January 23, 2022
As Carlos Santana so perfectly stated in the lyrics to Smooth, “Man, it’s a hot one. Like seven inches from the midday sun.” The temperatures on the coast today here in Costa Rica reached 91°F/33°C. Fortunately, it was pleasantly cooler at higher elevations.
Ted and I went our separate ways today, as we’d done 2 years ago in this same port, for two very different tour experiences. Ted headed off on a half day jungle boat crocodile safari in the Guacalillo Estuary near Carara National Park, known for its mangrove forests, while I took a full day tour into Costa Rica’s capital city of San José, about 90 minutes inland by bus from the port. Ted’s day will follow in the next post, once he’s selected his favourite photos.
My tour into San José had to be done in reverse order to what was planned, since on Sunday afternoons the 2 lane highway between Puntarenas and San José only operates in one direction, and that’s not the direction we needed! As a result, instead of ending with souvenir shopping, we started our morning with a visit to the El Jardin market for some local tropical fruit (OMG the pineapple is sweet when allowed to ripen before harvesting) and a quick walk around the manicured gardens. There was an opportunity to peruse the gift shop, but we no longer collect “stuff”, so…
After an incredibly informative ride, during which our guide Leonardo shared a wealth of information about Costa Rican politics, infrastructure, and flora and fauna, we arrived at Blue Morpho for a lovely group lunch. The blue morpho is one of Costa Rico’s most iconic butterflies.
Among the many new things I learned about Costa Rica:
1. The top 3 industries, in order, are high tech (hardware,software, and medical apparatus), agriculture (in order, bananas, pineapple, and coffee), and tourism (regular and medical tourism)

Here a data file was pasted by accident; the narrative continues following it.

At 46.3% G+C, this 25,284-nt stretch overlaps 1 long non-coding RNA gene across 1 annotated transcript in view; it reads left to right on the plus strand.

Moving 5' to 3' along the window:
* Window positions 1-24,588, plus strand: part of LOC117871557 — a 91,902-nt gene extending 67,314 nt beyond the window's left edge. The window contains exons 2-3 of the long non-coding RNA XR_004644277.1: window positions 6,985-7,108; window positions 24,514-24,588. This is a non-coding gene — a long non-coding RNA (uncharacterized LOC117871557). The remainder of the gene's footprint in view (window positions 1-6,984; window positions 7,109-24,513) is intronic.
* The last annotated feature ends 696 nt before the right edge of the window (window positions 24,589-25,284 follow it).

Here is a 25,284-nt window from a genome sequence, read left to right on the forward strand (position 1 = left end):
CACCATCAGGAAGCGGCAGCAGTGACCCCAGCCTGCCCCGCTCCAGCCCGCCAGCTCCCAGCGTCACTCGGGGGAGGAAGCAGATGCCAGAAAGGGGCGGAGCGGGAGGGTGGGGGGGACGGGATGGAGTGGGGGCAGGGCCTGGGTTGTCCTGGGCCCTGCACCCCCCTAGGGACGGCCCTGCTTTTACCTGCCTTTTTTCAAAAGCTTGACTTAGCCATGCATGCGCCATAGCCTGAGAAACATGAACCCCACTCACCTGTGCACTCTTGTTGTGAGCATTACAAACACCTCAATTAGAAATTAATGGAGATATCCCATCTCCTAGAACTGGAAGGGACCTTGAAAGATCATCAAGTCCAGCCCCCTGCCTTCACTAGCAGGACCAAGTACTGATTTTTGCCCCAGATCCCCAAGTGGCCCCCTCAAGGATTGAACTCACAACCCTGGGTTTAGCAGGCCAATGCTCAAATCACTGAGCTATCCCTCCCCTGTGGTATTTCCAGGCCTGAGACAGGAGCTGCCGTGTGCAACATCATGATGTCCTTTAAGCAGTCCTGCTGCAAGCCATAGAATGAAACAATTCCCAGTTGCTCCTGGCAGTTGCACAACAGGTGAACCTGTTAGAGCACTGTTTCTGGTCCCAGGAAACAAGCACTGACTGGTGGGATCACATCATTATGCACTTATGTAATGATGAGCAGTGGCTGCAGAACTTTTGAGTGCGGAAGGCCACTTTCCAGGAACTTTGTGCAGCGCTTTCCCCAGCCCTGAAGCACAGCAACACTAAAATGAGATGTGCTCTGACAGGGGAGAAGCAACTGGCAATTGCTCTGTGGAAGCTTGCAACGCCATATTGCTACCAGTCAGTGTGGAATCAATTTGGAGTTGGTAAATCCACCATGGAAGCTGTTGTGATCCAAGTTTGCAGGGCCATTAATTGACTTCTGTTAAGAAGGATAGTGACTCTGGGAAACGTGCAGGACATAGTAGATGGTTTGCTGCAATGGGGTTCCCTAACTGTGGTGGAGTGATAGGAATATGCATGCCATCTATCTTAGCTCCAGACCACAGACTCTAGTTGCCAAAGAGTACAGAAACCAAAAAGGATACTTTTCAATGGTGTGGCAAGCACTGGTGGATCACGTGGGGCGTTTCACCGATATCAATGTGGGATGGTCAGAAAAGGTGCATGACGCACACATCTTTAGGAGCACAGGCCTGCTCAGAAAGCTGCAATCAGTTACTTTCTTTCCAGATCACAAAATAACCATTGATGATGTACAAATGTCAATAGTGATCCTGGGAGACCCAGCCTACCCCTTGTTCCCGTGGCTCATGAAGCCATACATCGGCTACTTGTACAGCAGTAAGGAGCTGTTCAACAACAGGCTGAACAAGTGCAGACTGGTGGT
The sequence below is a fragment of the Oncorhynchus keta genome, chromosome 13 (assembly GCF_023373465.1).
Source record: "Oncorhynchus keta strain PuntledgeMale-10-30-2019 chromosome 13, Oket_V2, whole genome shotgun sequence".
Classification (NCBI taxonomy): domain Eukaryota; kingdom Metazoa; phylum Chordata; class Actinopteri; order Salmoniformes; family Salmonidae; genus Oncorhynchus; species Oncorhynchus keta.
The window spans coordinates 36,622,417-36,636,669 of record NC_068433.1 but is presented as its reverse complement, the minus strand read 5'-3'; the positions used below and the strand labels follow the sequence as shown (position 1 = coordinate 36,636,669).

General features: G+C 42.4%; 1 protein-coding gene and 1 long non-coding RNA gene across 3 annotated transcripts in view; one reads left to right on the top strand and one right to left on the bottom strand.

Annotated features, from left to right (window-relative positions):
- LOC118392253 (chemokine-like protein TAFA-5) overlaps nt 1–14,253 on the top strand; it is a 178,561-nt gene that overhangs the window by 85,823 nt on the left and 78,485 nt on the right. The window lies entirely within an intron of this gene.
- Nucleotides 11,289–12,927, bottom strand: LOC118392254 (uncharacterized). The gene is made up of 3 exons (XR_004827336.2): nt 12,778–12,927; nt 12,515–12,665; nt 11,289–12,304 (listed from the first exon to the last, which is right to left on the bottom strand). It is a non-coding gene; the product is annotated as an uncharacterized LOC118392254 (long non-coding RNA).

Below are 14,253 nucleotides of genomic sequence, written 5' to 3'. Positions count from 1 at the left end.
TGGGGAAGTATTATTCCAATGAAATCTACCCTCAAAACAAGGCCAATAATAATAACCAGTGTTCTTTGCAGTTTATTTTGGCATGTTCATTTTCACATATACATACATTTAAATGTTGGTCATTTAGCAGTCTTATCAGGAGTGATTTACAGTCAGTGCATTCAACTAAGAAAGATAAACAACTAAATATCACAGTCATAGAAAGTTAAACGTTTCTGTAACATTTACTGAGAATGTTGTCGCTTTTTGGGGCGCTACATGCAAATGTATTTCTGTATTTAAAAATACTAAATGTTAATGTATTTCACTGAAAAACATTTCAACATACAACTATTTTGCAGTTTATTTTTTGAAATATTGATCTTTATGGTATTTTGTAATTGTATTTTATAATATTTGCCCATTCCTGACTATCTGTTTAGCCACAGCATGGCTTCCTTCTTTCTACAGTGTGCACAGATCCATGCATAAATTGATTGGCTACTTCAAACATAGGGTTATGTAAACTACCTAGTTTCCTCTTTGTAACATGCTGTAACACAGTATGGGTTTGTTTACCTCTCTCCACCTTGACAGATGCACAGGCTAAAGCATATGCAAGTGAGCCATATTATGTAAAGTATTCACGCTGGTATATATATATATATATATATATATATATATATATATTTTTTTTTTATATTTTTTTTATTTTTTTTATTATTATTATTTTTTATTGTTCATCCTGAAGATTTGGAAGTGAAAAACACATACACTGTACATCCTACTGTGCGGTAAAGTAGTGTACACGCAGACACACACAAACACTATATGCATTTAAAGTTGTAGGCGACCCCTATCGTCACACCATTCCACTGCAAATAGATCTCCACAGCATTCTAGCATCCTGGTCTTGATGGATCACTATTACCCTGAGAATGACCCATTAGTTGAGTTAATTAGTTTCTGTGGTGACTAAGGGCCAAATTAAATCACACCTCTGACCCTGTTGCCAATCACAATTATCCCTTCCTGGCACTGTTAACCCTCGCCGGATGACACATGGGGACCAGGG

2. There are 300 volcanoes, 130 of which are active (with the last eruption 2 days ago!). The volcanoes do not spew regular molten red lava, though. Some emit steam, and others have a pyroclastic flow, which is heavy and black and full of basalt.
3. There are earthquakes EVERY DAY in Costa Rica, although most measure less than 3 on the Richter scale (considered “micro” earthquakes) and do no damage.
4. Much of the soil in Costa Rica is stratovolcanic, made up of layers of lava and ash, which means it is very easily shifted by water. The river valleys here are incredibly deep because, as Leo explained, hard rains can “cut through the mountains like a hot knife through butter”.
5. The reason that construction is single story, adobe, tin roofs, and no basements is due to points 2,3 and 4, plus the fact that Costa Rica has rain “400 days of the year”. Leo called the 2 seasons here the rainy season and the really, really rainy season.
6. Costa Rica has nationalized education, health care, communications, fuel, alcohol production, and energy, much of which is funded by the fact that the country has had no military since 1948. Even the poorest people have potable tap water, electricity, and satellite dishes. That’s not to say there are no problems; Leo was very honest about issues like homelessness, illegal immigration, and drugs.
7. Costa Rica’s energy is 100% green: 90% hydroelectric , 5% geothermal volcanic, 3% wind, 1.5% solar, and the 0.5% balance biomass from the sugar cane refining process.